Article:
3. Jack White - "Freedom at 21." Jack White makes cool sounds on his guitar. I like cool sounds. So I dug this album. I'm really interested in Jack White's persona; I think he embodies the dying/dead rock-star image: he's a ubiquitous-yet-enigmatic guitar virtuoso with a definitive musical (and even clothing) style and almost mythical origins (the seventh son). "Freedom at 21," and all of his 2012 solo debut Blunderbuss, for that matter, gives some insight into this mysterious character, as a bitter White sings, with some not-so-shocking misogyny, "No responsibility, no guilt or morals cloud her judgment, / Smile on her face, / She does what she damn-well please . . . Cause she's got freedom in the 21st Century." Ouch. White's sound doesn't exactly fit into my aesthetic of choice, yet I'm intrigued-- by him and his music.
5. Modest Mouse - "The World at Large." This song touches on many of my literary interests: meandering/walking/wandering and driving/drifting. It makes me think of Dickens and Kerouac, two writers who probably do not have much in common besides their penchants for wandering/escaping. "The World at Large," which precedes Modest Mouse's most successful song, "Float On," does its share of floating/wandering through the seasons; Brock begins in a frigid "ice-age heat wave," which sounds like a pretty way of describing a stuffy room in winter, states that "the days get longer and the nights smell green / I guess it's not surprising but it's spring and I should leave," admits that he likes "the autumn but this place is getting old," and describes the "breeze to the summer nights." Brock sounds restless; he yearns, like Sal Paradise in Kerouac's On the Road, to escape to the road, or anywhere outside of domestic entrapments. But it seems, as was the case for Paradise, that despite Brock's incessant wandering ("Gonna find another place, maybe one I can stand. / I move on to another day / To a whole new town with a whole new way"), he can never escape what haunts him. Fittingly, as the song progresses, it doesn't change much musically; the lyrical meandering doesn't take him anywhere new: "Walked on off to another spot / I still haven't got anywhere that I want / Did I want love? Did I need to know?"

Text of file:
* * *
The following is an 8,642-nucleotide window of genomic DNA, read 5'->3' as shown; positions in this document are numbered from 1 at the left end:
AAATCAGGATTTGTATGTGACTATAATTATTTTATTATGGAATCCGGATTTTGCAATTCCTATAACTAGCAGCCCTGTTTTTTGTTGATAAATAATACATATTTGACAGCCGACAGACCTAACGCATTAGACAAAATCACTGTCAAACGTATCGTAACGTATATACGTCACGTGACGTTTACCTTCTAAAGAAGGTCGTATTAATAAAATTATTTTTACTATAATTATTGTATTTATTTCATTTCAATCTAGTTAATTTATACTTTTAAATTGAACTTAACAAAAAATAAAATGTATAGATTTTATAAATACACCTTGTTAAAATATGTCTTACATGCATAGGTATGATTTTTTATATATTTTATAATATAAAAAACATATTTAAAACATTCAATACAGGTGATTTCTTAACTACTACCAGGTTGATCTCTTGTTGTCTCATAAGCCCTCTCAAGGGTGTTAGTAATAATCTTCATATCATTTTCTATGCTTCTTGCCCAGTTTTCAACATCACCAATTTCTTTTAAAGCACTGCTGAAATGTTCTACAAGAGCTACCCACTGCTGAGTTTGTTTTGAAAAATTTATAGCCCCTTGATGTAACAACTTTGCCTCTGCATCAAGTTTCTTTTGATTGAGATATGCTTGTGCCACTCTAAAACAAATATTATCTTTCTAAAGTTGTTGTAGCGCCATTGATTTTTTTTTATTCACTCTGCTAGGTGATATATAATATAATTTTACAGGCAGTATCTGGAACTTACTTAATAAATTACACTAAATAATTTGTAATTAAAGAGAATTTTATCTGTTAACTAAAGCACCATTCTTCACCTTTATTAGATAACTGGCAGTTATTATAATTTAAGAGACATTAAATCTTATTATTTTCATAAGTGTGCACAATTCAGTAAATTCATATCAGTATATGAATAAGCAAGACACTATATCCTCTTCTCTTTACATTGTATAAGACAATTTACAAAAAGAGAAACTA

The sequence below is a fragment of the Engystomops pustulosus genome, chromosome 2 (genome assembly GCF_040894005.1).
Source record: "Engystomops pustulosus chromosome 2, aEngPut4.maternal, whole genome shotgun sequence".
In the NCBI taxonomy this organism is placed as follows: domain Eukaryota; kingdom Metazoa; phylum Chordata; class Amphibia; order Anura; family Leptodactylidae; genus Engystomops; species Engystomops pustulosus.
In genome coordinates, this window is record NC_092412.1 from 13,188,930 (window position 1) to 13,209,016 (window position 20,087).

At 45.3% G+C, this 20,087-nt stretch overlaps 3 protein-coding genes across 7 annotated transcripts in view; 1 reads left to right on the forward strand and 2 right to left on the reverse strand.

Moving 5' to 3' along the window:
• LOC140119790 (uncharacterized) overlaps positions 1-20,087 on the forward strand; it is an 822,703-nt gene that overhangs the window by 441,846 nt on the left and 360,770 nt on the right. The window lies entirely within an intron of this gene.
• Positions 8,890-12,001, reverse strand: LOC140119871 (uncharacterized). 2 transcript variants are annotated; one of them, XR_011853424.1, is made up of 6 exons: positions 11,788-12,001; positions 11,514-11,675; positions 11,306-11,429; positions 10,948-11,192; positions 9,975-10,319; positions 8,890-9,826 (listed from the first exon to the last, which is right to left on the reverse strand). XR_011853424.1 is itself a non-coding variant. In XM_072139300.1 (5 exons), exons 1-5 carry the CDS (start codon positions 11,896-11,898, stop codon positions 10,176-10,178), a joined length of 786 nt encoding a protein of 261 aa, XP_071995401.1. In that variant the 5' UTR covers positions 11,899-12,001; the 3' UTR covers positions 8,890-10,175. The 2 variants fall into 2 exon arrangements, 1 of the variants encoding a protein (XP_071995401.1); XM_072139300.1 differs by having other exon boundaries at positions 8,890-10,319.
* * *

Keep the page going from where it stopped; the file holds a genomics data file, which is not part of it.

6. Modest Mouse - "The View." Brock wrestles with some major psychological issues here. I'm not sure if I/he agrees with the logic he discovers, but I can't help but love the frankness of his lyrics: